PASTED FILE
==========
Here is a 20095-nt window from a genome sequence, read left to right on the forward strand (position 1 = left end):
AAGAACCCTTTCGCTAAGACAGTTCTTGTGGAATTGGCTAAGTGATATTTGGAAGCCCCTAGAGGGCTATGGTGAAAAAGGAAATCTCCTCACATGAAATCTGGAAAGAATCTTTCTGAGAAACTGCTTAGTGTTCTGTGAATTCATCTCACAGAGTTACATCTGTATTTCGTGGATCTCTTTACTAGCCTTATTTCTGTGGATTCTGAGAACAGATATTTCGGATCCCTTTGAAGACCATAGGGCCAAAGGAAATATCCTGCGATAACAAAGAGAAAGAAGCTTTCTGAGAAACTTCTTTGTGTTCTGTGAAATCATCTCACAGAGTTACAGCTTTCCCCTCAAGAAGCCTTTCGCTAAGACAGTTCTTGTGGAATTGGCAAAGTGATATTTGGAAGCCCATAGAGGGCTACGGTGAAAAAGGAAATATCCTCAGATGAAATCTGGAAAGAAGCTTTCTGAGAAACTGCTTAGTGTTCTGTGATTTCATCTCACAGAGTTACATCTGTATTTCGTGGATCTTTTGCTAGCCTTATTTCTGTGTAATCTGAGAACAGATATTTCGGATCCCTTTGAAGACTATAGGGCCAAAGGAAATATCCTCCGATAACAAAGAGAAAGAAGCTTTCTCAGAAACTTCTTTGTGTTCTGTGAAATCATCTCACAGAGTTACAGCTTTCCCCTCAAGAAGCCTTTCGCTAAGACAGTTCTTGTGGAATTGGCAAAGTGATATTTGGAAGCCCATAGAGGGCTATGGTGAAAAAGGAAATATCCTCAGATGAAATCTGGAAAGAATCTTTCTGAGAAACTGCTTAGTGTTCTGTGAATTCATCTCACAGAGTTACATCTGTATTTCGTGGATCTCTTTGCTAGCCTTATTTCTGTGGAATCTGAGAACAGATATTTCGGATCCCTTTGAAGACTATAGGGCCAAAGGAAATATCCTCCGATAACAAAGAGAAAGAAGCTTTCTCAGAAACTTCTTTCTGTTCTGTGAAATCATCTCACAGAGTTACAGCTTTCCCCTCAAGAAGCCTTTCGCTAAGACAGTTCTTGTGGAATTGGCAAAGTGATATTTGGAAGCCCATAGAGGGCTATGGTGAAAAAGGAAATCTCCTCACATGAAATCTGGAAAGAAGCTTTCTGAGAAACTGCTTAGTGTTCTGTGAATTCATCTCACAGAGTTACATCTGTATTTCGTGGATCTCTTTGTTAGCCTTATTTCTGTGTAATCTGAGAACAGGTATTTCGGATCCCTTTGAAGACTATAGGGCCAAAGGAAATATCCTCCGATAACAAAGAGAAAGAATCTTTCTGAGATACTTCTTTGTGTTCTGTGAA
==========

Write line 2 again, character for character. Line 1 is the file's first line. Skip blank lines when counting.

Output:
AAGAACCCTTTCGCTAAGACAGTTCTTGTGGAATTGGCTAAGTGATATTTGGAAGCCCCTAGAGGGCTATGGTGAAAAAGGAAATCTCCTCACATGAAATCTGGAAAGAATCTTTCTGAGAAACTGCTTAGTGTTCTGTGAATTCATCTCACAGAGTTACATCTGTATTTCGTGGATCTCTTTACTAGCCTTATTTCTGTGGATTCTGAGAACAGATATTTCGGATCCCTTTGAAGACCATAGGGCCAAAGGAAATATCCTGCGATAACAAAGAGAAAGAAGCTTTCTGAGAAACTTCTTTGTGTTCTGTGAAATCATCTCACAGAGTTACAGCTTTCCCCTCAAGAAGCCTTTCGCTAAGACAGTTCTTGTGGAATTGGCAAAGTGATATTTGGAAGCCCATAGAGGGCTACGGTGAAAAAGGAAATATCCTCAGATGAAATCTGGAAAGAAGCTTTCTGAGAAACTGCTTAGTGTTCTGTGATTTCATCTCACAGAGTTACATCTGTATTTCGTGGATCTTTTGCTAGCCTTATTTCTGTGTAATCTGAGAACAGATATTTCGGATCCCTTTGAAGACTATAGGGCCAAAGGAAATATCCTCCGATAACAAAGAGAAAGAAGCTTTCTCAGAAACTTCTTTGTGTTCTGTGAAATCATCTCACAGAGTTACAGCTTTCCCCTCAAGAAGCCTTTCGCTAAGACAGTTCTTGTGGAATTGGCAAAGTGATATTTGGAAGCCCATAGAGGGCTATGGTGAAAAAGGAAATATCCTCAGATGAAATCTGGAAAGAATCTTTCTGAGAAACTGCTTAGTGTTCTGTGAATTCATCTCACAGAGTTACATCTGTATTTCGTGGATCTCTTTGCTAGCCTTATTTCTGTGGAATCTGAGAACAGATATTTCGGATCCCTTTGAAGACTATAGGGCCAAAGGAAATATCCTCCGATAACAAAGAGAAAGAAGCTTTCTCAGAAACTTCTTTCTGTTCTGTGAAATCATCTCACAGAGTTACAGCTTTCCCCTCAAGAAGCCTTTCGCTAAGACAGTTCTTGTGGAATTGGCAAAGTGATATTTGGAAGCCCATAGAGGGCTATGGTGAAAAAGGAAATCTCCTCACATGAAATCTGGAAAGAAGCTTTCTGAGAAACTGCTTAGTGTTCTGTGAATTCATCTCACAGAGTTACATCTGTATTTCGTGGATCTCTTTGTTAGCCTTATTTCTGTGTAATCTGAGAACAGGTATTTCGGATCCCTTTGAAGACTATAGGGCCAAAGGAAATATCCTCCGATAACAAAGAGAAAGAATCTTTCTGAGATACTTCTTTGTGTTCTGTGAA